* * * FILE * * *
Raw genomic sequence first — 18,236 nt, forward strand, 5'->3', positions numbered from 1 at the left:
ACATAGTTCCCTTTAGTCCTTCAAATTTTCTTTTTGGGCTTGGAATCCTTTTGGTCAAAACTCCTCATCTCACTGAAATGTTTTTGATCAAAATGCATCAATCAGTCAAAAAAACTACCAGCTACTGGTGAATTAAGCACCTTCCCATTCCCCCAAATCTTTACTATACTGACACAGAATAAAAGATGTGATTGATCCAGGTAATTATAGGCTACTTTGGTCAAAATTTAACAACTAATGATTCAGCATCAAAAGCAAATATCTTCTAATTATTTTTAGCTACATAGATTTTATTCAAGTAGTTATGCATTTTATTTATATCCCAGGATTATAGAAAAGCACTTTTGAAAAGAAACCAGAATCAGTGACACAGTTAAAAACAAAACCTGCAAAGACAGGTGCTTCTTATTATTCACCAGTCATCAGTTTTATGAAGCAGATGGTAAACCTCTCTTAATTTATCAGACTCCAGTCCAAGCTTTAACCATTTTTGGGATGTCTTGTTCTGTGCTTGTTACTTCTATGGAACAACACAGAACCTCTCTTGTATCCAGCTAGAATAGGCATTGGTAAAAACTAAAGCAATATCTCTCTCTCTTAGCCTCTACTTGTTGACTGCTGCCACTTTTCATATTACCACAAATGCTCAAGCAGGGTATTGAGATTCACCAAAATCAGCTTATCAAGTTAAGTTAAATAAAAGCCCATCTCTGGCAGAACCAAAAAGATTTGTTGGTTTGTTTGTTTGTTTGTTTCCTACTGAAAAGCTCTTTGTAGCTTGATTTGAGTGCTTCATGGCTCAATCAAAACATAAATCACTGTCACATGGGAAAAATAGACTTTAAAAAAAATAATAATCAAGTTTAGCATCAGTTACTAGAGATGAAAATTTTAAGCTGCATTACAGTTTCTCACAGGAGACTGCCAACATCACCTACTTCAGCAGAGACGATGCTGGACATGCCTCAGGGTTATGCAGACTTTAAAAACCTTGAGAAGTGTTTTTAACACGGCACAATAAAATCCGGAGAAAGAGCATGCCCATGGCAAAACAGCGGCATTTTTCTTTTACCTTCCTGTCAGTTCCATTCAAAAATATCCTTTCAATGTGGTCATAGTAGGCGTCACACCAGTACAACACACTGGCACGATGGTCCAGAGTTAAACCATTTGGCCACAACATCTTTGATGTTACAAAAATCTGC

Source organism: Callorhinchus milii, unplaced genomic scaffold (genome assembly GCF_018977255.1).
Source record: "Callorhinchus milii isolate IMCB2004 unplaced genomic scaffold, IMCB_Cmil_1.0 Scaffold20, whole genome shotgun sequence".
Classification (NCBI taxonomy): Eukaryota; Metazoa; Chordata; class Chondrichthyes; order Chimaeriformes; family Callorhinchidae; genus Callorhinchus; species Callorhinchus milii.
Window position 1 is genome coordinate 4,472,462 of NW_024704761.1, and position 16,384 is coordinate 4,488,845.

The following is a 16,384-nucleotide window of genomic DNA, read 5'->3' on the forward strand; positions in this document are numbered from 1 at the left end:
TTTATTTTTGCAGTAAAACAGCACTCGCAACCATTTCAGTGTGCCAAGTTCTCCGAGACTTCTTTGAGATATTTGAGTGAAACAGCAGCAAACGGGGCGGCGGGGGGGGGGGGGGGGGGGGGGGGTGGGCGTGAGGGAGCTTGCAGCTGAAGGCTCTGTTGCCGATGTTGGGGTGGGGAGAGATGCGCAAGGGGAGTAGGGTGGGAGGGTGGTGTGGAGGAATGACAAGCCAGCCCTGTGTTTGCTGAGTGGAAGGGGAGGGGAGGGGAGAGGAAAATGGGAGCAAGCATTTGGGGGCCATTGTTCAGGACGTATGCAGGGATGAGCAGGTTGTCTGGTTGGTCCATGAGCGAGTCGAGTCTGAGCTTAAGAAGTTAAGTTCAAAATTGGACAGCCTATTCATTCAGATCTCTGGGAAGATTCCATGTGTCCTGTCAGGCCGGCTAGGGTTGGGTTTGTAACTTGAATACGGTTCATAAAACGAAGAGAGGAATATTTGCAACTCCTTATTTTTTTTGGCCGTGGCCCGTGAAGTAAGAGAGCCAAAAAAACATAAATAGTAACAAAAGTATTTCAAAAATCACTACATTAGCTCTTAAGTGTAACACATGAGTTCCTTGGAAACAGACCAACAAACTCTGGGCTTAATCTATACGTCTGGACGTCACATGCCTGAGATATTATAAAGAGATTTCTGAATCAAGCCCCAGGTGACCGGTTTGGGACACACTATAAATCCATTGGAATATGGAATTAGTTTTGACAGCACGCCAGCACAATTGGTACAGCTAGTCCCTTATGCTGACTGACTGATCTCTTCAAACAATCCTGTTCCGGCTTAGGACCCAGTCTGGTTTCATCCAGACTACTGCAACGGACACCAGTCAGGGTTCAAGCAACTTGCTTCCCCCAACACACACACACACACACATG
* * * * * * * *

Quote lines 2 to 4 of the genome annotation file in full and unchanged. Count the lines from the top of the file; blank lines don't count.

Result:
ACATAGTTCCCTTTAGTCCTTCAAATTTTCTTTTTGGGCTTGGAATCCTTTTGGTCAAAACTCCTCATCTCACTGAAATGTTTTTGATCAAAATGCATCAATCAGTCAAAAAAACTACCAGCTACTGGTGAATTAAGCACCTTCCCATTCCCCCAAATCTTTACTATACTGACACAGAATAAAAGATGTGATTGATCCAGGTAATTATAGGCTACTTTGGTCAAAATTTAACAACTAATGATTCAGCATCAAAAGCAAATATCTTCTAATTATTTTTAGCTACATAGATTTTATTCAAGTAGTTATGCATTTTATTTATATCCCAGGATTATAGAAAAGCACTTTTGAAAAGAAACCAGAATCAGTGACACAGTTAAAAACAAAACCTGCAAAGACAGGTGCTTCTTATTATTCACCAGTCATCAGTTTTATGAAGCAGATGGTAAACCTCTCTTAATTTATCAGACTCCAGTCCAAGCTTTAACCATTTTTGGGATGTCTTGTTCTGTGCTTGTTACTTCTATGGAACAACACAGAACCTCTCTTGTATCCAGCTAGAATAGGCATTGGTAAAAACTAAAGCAATATCTCTCTCTCTTAGCCTCTACTTGTTGACTGCTGCCACTTTTCATATTACCACAAATGCTCAAGCAGGGTATTGAGATTCACCAAAATCAGCTTATCAAGTTAAGTTAAATAAAAGCCCATCTCTGGCAGAACCAAAAAGATTTGTTGGTTTGTTTGTTTGTTTGTTTCCTACTGAAAAGCTCTTTGTAGCTTGATTTGAGTGCTTCATGGCTCAATCAAAACATAAATCACTGTCACATGGGAAAAATAGACTTTAAAAAAAATAATAATCAAGTTTAGCATCAGTTACTAGAGATGAAAATTTTAAGCTGCATTACAGTTTCTCACAGGAGACTGCCAACATCACCTACTTCAGCAGAGACGATGCTGGACATGCCTCAGGGTTATGCAGACTTTAAAAACCTTGAGAAGTGTTTTTAACACGGCACAATAAAATCCGGAGAAAGAGCATGCCCATGGCAAAACAGCGGCATTTTTCTTTTACCTTCCTGTCAGTTCCATTCAAAAATATCCTTTCAATGTGGTCATAGTAGGCGTCACACCAGTACAACACACTGGCACGATGGTCCAGAGTTAAACCATTTGGCCACAACATCTTTGATGTTACAAAAATCTGC

Source organism: Callorhinchus milii, unplaced genomic scaffold (genome assembly GCF_018977255.1).
Source record: "Callorhinchus milii isolate IMCB2004 unplaced genomic scaffold, IMCB_Cmil_1.0 Scaffold20, whole genome shotgun sequence".